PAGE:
The Morning After

Do you know that feeling when you wake up the morning after having had too much to drink and making out with a guy?  Or sleeping with a guy?

Actually, as I think of my list of “regular” readers and commenters, I doubt any of you actually know what I’m talking about.  So instead, imagine the morning after a really horrible binge.  That sort of shame and discomfort and wanting to take it all back.

That’s what I’m feeling this morning.  It’s what I felt last night upon returning from dinner and drinks with a guy from church.  To clarify, I did not sleep with him.  Or even kiss him.


I was emotionally intimate.

It is very, very rare (given my history) for me to be comfortable around a guy – physically or emotionally.  I have been used and abused in both respects and so to let a guy in is difficult.  But from the first time we went out a week ago, I felt fairly comfortable letting him in to some of the stuff I’m struggling with and he’s done the same.  (To be fair, I have known this guy for over a year, so it’s not like I’m just telling my story to any ol’ guy on the street.)

We started out going for a run last night and talking about our training and keeping it surface level.  We move to psychology (he’s in a Master’s of Christian Counseling program) and spirituality.  We go out to dinner, deciding on a place where I can take advantage of a salad bar.  He, knowing that I have an eating disorder, makes no comment on the fact that I chose a salad, no dressing, for dinner after a run.  I actually appreciate this tremendously, as the last thing I need is a babysitter and I’d rather choose something I’m comfortable with and that fits in my meal plan than go outside my comfort zone and be an emotional wreck for the rest of our time together.  But I digress.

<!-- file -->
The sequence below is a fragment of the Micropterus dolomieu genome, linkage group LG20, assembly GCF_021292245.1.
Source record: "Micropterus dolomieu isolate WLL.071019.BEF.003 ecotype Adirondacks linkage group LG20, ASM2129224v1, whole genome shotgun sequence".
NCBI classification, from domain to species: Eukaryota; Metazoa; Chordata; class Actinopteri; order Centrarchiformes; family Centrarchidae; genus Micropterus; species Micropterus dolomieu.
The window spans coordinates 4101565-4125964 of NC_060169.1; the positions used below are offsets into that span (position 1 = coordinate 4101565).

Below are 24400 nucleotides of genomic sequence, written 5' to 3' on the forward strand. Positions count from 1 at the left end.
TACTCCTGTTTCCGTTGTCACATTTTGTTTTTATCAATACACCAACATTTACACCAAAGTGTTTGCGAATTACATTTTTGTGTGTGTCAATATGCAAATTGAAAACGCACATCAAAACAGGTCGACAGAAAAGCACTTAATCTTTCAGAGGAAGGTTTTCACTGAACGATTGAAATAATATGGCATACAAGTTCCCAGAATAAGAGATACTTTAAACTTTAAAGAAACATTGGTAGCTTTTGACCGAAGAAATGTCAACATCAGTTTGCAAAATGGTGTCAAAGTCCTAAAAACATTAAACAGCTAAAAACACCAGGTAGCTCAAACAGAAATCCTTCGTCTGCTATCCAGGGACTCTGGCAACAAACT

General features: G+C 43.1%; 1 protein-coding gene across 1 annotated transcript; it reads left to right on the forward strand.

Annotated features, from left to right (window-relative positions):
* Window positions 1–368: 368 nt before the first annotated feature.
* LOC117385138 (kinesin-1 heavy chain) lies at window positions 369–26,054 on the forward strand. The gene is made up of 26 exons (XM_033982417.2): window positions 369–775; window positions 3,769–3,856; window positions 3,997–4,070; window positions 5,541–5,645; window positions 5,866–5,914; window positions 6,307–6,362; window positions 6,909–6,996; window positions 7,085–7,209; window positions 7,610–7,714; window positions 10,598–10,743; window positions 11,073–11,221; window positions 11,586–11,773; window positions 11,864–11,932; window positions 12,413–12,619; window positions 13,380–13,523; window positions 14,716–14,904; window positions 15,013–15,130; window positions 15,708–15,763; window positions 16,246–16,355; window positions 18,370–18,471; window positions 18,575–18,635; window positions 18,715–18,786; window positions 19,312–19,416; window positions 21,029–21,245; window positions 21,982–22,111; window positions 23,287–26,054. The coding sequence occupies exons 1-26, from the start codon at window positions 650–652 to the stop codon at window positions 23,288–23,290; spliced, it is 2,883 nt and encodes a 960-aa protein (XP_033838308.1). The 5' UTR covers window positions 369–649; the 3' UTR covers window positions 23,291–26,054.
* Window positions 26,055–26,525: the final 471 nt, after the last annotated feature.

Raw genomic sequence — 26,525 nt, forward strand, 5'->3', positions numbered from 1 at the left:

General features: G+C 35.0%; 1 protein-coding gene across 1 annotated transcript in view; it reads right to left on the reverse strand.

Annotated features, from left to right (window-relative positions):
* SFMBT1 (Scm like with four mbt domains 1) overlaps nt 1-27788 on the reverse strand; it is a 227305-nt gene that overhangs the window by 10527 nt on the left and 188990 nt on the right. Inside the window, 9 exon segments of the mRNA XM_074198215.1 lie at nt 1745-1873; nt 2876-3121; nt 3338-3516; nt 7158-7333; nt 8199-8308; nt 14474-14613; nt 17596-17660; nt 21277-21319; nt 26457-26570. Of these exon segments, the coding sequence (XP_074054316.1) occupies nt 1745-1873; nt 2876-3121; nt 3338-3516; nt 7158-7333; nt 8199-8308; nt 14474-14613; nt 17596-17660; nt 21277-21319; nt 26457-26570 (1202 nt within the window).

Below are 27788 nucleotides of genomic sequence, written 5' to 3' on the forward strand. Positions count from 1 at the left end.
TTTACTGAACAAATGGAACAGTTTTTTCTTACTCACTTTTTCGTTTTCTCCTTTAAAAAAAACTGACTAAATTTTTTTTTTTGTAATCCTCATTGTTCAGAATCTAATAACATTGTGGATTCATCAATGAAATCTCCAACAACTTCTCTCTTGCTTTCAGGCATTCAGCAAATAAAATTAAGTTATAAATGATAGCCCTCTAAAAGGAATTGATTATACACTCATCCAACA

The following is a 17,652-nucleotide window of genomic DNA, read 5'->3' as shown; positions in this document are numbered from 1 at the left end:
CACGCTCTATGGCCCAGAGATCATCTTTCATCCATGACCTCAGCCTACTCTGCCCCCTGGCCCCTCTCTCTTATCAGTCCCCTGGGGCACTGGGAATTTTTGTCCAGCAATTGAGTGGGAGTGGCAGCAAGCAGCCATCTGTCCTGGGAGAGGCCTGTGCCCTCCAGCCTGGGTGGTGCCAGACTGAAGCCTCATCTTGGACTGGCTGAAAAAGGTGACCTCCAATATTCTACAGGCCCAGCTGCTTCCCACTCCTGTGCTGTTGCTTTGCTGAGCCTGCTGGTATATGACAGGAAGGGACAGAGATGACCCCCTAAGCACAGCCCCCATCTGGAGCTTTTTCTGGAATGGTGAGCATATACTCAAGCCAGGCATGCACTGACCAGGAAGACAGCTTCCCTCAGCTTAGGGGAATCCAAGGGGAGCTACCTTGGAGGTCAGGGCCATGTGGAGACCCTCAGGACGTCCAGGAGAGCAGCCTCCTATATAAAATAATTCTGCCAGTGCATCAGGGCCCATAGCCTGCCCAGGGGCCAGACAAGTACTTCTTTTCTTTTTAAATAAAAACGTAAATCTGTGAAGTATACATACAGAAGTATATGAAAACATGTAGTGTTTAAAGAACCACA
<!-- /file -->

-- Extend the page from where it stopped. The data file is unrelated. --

After dinner, we move venues to a Mexican restaurant and sit on the porch drinking beers.  The conversation shifts into more heart matters.  We talk about our walks of faith, how we wound up where we are now.  We talk about addiction and our responsibility to the Kingdom of God.  We talk about how terribly hopeless the whole bit of recovery would be without knowing Christ.  We talk about our dreams of helping others walk through their own addictions when we’re recovered.  We talk about the steps, about where we are in our respective recoveries, about how far we have come and how far we have to go.

Around midnight, we realize how late it’s getting, he drops me at my car and we part ways with a hug and a promise to get together again.  I am doing that stupid girly grin thing all the way home, until I lay down in bed and finally let it process.

Oh shit.  What have I done?  Did I really say that?  What must he be thinking?

We talked about this in my counseling a month or two ago – how scared I am of intimacy and vulnerability with another human being.  Of actually letting someone see me.  And so after about 5 minutes of freaking out and wondering how I can never ever see this person again, I called it for what it was:  Scared.  Vulnerable.  Really, really, really freaking scared.